Questions of Practice: Composer Julia Wolfe on the Transformation of Research into Art
Contributor Julia Wolfe 24 Apr 2014
The artist and the archive: the two have become bedfellows of late, with artists increasingly mining archives, and thus history, for content. Composer Julia Wolfe, of Bang on a Can fame, has wittily mined the subject of mining itself (coal) for a new choral composition titled Anthracite Fields (2014), which was funded by The Pew Center for Arts & Heritage. In 2015, Anthracite Fields won the Pulitzer Prize for musical composition.
We spoke with Wolfe to learn more about how she transformed the historical nuggets of her research into pollution-free sound energy—or rather, a new choral work and live performance by the 140-voice Mendelssohn Club of Philadelphia. Visit the Mendelssohn Club’s project website to learn more about the project and to read the commission’s program notes (PDF).
About Julia Wolfe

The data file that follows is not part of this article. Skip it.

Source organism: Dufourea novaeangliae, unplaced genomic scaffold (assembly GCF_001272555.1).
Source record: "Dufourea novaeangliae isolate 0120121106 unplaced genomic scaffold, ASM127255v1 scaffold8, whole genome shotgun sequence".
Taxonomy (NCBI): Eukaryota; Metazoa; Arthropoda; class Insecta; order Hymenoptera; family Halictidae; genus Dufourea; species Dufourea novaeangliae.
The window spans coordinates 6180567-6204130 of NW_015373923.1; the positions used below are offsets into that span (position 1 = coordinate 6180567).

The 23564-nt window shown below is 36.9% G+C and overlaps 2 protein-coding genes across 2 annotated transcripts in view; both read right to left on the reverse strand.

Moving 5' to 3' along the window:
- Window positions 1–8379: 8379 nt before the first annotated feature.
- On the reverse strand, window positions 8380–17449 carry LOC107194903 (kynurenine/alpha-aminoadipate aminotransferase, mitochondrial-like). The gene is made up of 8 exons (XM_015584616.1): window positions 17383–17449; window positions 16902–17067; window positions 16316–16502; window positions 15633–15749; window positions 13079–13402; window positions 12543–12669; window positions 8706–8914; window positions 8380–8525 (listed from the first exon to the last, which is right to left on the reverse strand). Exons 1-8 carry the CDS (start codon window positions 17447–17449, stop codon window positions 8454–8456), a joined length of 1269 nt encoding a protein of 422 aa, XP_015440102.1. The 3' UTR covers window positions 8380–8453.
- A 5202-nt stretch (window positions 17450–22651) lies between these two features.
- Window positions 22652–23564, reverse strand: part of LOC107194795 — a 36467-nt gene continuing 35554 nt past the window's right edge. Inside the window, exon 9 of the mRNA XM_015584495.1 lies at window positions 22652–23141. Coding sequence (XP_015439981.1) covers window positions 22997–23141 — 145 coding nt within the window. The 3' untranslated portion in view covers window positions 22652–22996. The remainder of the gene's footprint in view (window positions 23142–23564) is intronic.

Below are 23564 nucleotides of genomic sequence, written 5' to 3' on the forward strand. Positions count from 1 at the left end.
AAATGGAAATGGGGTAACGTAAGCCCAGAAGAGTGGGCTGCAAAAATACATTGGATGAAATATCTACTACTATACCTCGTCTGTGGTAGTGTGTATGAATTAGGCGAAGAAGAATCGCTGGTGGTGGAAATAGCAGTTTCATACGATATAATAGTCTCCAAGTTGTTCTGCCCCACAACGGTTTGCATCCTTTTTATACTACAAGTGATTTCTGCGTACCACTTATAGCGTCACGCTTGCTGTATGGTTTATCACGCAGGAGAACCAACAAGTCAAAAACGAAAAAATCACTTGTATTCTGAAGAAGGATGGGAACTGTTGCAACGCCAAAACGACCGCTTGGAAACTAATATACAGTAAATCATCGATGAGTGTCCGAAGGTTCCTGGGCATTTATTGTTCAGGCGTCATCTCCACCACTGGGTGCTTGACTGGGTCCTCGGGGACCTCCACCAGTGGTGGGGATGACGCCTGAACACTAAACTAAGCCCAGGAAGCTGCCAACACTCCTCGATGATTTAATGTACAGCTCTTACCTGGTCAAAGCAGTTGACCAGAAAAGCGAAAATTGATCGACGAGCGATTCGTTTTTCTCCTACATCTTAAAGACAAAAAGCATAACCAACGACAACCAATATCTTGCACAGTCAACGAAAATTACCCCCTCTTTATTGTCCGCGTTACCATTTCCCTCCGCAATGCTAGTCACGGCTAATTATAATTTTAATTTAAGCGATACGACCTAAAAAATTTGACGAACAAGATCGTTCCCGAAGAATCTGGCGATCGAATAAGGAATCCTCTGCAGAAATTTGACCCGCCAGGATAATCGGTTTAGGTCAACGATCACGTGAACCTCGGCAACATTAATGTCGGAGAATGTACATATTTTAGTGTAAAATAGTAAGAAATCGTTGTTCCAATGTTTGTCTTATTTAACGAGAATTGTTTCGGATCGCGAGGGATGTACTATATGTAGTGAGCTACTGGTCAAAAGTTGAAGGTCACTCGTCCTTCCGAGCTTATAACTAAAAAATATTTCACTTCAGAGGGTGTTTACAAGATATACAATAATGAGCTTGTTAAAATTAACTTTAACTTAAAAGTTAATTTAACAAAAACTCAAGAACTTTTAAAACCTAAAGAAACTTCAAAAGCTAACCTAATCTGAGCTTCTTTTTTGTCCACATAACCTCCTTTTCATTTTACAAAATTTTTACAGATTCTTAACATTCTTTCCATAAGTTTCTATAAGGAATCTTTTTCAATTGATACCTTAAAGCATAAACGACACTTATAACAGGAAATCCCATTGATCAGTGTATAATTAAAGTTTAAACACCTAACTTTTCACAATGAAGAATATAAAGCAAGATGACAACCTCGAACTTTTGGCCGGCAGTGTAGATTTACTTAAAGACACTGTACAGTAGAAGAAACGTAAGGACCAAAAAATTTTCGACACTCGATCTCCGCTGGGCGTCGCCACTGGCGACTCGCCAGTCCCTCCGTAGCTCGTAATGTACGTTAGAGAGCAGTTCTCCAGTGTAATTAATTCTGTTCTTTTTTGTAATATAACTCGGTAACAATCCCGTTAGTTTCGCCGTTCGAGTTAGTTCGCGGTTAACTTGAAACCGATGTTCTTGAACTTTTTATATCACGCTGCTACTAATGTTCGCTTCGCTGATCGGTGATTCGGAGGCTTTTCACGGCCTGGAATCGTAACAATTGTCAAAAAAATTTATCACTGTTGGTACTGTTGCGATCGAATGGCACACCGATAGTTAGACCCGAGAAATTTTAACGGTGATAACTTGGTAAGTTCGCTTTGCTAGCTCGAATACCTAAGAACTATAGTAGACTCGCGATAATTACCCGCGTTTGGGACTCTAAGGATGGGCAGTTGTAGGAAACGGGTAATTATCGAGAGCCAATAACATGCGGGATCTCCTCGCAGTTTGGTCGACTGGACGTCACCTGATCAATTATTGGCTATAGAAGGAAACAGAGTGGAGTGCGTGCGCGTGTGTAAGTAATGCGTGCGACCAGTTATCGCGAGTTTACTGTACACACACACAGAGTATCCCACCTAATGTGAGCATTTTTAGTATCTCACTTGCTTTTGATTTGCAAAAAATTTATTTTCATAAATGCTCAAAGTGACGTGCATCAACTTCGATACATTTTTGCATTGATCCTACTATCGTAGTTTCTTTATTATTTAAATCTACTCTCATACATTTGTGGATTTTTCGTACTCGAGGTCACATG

Drawing inspiration from the folk, classical and rock genres, Julia Wolfe’s music is distinguished by an intense physicality and relentless power that push performers to extremes and demand attention from the audience. A finalist for the 2010 Pulitzer Prize for her evening-length Steel Hammer, written for the Bang on a Can All-Stars and Trio Mediaeval, Wolfe’s music brings a modern sensibility to each genre while simultaneously tearing down the walls between them. Her music has been heard at the Brooklyn Academy of Music, the Sydney Olympic Arts Festival, Settembre Musica (Italy), Theatre de la Ville (Paris), Lincoln Center and Carnegie Hall, and has been recorded on Cantaloupe, Teldec, Point/Universal, Sony Classical and Argo/Decca. Wolfe has been a recipient of numerous grants, including awards from the American Academy of Arts and Letters, the Foundation for Contemporary Performance Art, and a Fulbright to The Netherlands. Wolfe joined the New York University Steinhardt School’s composition faculty in 2009.